One-Quarter of Canadians Believe HIV Can Be Transmitted Through Kissing, Mosquito Bites, Poll Says
Approximately one in four Canadians believes HIV/AIDS can be transmitted through kissing and mosquito bites, indicating a "knowledge gap" in the general public regarding the disease, according to a recently released national poll commissioned by Health Canada, CanWest/Calgary Herald reports. Market research firm Ipsos-Reid in March administered the survey -- titled, "HIV/AIDS -- An Attitudinal Survey" -- by telephone to 2,004 Canadians over the age of 15. When participants were asked to name the ways that HIV can be transmitted, 6% of respondents named kissing, 2% named mosquito bites and fewer than 2% named casual contact, coughing or sneezing. However, when respondents were specifically asked about kissing, mosquito bites and coughing and sneezing as possible transmission routes, 25% indicated that kissing and mosquito bites could transmit the virus and 11% said that coughing and sneezing could spread the virus, CanWest/Herald reports. According to the poll, 84% of Canadians said that unsafe sex could transmit HIV; nearly 50% cited sharing injection drug needles as a transmission route; and more than 33% said that blood transfusions could transmit the virus. The poll also found that nearly 20% of participants thought that AIDS could be cured if it was caught and treated early.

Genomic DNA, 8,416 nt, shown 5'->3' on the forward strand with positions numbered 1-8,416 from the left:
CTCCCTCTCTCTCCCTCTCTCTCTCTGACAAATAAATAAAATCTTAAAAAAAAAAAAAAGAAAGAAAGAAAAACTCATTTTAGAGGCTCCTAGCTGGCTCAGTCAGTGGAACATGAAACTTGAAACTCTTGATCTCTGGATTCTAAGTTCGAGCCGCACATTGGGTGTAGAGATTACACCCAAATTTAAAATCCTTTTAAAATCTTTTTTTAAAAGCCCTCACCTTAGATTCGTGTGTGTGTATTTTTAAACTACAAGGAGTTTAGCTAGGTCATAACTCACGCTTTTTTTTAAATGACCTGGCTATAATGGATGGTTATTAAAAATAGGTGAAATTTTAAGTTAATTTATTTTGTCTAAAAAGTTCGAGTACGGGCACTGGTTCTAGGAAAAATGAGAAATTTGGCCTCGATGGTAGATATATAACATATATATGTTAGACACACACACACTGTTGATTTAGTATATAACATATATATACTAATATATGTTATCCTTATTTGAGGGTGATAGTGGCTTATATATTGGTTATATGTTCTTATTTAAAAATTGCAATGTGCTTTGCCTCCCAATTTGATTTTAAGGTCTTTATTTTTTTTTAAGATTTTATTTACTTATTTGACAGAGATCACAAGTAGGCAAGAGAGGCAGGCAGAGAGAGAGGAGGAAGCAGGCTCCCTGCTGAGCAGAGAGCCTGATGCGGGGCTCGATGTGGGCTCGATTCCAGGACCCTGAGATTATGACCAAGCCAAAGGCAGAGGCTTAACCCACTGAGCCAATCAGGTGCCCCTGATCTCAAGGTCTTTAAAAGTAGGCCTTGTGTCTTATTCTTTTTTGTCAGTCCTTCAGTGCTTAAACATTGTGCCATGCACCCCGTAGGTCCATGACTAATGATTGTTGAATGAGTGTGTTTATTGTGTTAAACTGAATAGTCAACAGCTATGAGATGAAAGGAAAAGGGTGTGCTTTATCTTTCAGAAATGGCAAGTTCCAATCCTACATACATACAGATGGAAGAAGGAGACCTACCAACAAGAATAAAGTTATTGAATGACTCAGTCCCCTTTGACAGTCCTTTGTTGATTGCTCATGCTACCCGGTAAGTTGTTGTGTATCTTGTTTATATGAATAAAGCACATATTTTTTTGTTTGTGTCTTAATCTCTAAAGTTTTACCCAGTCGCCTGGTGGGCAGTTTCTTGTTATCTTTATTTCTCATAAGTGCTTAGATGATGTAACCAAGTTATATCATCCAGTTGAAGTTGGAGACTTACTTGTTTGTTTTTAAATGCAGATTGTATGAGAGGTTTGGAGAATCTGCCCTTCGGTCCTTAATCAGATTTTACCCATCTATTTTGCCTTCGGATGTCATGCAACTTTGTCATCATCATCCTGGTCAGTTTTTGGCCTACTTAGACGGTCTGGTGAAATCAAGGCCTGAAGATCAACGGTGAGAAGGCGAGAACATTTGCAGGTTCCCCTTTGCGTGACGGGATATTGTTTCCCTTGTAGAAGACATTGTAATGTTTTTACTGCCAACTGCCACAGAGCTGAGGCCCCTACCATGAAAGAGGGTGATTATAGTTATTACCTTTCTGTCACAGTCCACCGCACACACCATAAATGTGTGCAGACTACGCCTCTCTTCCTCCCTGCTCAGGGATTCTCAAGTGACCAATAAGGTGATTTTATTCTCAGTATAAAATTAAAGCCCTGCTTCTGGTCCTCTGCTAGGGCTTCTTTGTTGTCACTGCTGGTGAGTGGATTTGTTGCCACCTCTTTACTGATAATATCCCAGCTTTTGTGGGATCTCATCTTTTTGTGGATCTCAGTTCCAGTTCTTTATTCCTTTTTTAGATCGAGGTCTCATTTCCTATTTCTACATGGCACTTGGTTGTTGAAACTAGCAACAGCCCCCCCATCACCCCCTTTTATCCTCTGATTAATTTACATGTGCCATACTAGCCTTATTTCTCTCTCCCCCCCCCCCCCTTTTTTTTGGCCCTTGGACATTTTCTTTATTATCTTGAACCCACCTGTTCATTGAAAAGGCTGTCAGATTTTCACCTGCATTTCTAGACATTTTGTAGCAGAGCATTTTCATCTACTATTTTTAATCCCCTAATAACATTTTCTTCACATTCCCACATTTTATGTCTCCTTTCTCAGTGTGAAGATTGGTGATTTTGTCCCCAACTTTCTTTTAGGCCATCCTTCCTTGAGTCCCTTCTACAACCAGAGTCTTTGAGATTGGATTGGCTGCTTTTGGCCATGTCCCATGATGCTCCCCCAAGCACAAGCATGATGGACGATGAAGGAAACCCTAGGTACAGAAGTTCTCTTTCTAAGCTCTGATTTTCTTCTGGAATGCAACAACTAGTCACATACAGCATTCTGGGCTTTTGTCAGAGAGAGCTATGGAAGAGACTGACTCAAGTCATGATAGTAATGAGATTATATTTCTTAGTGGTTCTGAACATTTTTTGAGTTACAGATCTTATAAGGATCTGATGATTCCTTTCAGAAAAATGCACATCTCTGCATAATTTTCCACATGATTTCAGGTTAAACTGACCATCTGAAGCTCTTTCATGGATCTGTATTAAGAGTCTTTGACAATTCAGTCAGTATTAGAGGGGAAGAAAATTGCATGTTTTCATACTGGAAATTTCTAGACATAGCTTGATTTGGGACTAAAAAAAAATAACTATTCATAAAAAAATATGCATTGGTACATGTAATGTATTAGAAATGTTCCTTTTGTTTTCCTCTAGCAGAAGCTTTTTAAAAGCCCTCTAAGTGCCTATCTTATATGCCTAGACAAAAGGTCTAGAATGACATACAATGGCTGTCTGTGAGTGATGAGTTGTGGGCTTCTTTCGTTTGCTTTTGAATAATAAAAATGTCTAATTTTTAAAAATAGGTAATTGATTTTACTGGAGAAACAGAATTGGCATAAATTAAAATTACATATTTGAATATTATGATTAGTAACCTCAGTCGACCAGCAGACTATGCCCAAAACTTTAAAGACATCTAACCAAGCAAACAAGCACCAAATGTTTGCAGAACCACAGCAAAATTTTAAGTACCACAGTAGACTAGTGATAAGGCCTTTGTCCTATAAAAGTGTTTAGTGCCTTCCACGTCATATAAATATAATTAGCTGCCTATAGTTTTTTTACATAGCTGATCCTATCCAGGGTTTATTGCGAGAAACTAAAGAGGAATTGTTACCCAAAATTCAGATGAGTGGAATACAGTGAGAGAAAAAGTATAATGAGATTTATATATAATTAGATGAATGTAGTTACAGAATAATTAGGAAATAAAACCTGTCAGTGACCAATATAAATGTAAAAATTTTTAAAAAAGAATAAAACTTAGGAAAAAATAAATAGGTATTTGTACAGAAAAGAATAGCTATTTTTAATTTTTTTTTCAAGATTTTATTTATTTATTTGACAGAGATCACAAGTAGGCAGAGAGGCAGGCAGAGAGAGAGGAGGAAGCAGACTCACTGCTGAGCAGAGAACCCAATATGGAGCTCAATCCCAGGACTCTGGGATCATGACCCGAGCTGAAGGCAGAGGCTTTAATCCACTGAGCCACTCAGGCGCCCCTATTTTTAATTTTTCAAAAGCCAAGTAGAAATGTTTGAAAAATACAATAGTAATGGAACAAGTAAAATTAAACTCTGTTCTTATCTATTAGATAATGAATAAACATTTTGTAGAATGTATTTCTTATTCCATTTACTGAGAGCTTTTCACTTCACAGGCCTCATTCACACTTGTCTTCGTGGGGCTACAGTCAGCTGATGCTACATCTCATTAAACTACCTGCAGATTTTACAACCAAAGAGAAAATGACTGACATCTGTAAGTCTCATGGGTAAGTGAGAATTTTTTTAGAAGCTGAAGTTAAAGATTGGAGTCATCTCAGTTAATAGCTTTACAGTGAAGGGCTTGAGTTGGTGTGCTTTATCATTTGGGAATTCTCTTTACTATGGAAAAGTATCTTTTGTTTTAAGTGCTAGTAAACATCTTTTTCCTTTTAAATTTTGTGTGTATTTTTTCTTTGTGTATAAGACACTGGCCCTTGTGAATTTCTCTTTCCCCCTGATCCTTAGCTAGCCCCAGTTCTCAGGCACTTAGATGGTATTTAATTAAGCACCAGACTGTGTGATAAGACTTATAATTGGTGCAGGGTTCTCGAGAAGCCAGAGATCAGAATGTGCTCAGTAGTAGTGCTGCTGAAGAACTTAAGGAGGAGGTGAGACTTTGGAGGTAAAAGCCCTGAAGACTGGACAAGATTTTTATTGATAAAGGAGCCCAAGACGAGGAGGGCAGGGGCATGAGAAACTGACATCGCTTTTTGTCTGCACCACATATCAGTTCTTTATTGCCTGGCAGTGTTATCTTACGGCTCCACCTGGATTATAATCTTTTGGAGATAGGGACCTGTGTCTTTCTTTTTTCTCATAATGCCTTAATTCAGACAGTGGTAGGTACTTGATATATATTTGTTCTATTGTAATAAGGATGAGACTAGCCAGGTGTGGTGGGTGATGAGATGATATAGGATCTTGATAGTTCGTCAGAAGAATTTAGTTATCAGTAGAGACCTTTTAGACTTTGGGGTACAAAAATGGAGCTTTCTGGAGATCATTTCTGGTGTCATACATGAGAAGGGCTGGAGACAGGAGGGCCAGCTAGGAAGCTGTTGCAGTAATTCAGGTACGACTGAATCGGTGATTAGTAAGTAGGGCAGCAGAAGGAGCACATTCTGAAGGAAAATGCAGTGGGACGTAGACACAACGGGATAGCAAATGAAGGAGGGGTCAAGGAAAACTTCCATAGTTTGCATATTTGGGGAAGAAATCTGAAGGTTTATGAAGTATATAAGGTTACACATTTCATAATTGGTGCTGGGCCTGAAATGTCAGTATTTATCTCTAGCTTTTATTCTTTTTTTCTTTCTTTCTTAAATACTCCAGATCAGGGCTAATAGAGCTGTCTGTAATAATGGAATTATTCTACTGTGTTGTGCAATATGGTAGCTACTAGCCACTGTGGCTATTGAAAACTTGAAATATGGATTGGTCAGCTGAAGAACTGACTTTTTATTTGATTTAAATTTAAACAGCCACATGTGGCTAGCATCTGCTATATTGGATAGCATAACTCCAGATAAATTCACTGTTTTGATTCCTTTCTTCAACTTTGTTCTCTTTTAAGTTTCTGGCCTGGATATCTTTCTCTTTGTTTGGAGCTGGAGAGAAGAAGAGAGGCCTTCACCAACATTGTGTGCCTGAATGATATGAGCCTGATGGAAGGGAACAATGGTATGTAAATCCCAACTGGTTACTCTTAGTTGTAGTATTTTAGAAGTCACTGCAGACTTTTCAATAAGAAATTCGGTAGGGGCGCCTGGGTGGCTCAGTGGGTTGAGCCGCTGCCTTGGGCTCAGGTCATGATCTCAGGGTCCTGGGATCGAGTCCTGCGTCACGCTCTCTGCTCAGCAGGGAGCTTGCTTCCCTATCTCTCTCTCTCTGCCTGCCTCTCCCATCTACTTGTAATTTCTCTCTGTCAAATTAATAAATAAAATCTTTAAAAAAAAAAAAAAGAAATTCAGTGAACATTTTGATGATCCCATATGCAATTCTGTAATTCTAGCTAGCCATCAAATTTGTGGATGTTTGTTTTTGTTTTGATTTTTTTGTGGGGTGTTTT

The poll also found that "tolerance and comfort levels" around HIV-positive people were high "in theory" but not as much "in practice" among Canadians, CanWest/Herald reports. Approximately 75% of participants said that they did not believe people living with HIV/AIDS "have gotten what they deserve." However, researchers posed a series of six scenarios as part of the poll and found that less than 75% of respondents showed tolerance or acceptance when in "direct contact" with HIV-positive people. According to the report, nearly one in four Canadians surveyed showed a "low level of comfort" with HIV/AIDS, meaning that they said they would be comfortable in only one or two of the six scenarios, compared with 41% who indicated comfort in two or three scenarios and 35% who indicated a high level of comfort. According to current estimates, 49,800 Canadians were HIV-positive in 1999, the most recent year for which data is available. However, the actual number of HIV-positive people could be higher because health experts estimate that 30% of all HIV-positive people in Canada are not aware of their status, CanWest/Herald reports (Aubry, CanWest/Calgary Herald, 9/1).